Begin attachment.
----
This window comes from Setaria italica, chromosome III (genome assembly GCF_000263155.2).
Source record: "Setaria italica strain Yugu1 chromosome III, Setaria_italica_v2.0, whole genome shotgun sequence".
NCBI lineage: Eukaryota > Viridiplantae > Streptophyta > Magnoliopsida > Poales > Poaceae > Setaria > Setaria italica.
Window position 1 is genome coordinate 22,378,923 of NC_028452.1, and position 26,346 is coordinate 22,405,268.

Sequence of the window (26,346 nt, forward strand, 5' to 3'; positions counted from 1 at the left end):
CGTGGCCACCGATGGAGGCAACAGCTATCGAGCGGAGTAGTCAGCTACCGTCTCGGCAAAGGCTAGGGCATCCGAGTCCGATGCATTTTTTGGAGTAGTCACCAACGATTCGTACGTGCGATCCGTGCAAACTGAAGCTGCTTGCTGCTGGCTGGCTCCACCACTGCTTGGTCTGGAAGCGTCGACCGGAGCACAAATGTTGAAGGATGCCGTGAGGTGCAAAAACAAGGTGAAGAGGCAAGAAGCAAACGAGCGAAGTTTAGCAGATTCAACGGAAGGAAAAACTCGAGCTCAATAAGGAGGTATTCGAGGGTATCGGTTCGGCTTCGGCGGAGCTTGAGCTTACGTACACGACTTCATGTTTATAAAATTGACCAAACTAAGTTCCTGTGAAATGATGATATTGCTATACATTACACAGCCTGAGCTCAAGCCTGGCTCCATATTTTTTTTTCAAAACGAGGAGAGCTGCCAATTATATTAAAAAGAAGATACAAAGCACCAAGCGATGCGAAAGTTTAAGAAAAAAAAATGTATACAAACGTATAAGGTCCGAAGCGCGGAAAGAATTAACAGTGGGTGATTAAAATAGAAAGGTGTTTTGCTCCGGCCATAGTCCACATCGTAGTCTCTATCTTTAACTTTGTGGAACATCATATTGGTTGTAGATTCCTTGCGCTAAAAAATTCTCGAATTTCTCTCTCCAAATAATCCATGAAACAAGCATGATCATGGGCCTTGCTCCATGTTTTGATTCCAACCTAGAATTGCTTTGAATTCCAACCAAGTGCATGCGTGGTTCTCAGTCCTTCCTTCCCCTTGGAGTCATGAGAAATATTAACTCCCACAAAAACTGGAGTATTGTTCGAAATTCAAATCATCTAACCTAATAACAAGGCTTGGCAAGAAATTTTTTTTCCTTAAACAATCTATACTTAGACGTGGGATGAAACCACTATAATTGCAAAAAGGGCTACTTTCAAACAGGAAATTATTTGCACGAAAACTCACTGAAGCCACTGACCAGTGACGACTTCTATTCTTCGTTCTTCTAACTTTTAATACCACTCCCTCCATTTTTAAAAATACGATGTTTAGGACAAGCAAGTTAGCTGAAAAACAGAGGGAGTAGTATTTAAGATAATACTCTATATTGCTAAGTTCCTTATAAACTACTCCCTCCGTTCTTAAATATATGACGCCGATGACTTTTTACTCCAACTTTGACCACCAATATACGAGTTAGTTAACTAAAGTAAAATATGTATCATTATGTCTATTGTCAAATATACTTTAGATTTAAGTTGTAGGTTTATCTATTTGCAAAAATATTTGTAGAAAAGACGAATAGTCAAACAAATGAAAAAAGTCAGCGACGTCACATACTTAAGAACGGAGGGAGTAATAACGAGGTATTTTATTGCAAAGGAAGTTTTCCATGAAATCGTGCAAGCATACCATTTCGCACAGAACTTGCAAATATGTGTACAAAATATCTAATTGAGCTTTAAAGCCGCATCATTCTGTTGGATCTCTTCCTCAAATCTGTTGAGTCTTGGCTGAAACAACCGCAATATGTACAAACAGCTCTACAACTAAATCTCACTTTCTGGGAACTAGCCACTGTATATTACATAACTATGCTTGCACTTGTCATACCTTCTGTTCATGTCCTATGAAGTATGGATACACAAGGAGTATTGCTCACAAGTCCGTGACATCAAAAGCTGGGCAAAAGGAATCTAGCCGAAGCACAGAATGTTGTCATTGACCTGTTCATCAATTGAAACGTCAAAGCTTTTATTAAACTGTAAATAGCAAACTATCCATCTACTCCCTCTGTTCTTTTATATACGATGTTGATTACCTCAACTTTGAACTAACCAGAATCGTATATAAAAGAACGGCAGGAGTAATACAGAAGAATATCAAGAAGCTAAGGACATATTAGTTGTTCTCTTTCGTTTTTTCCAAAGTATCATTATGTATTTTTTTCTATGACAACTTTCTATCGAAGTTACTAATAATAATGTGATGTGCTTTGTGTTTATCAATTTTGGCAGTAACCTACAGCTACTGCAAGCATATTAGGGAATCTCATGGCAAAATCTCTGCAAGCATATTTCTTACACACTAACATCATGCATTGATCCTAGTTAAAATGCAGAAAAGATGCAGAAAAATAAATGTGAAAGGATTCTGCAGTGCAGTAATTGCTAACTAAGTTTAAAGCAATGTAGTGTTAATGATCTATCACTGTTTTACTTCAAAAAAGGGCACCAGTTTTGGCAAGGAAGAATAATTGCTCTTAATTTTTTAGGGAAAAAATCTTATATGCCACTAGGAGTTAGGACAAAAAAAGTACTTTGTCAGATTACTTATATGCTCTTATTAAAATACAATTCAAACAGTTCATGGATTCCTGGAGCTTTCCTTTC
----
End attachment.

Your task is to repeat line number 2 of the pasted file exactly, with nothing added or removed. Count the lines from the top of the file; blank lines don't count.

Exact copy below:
Source record: "Setaria italica strain Yugu1 chromosome III, Setaria_italica_v2.0, whole genome shotgun sequence".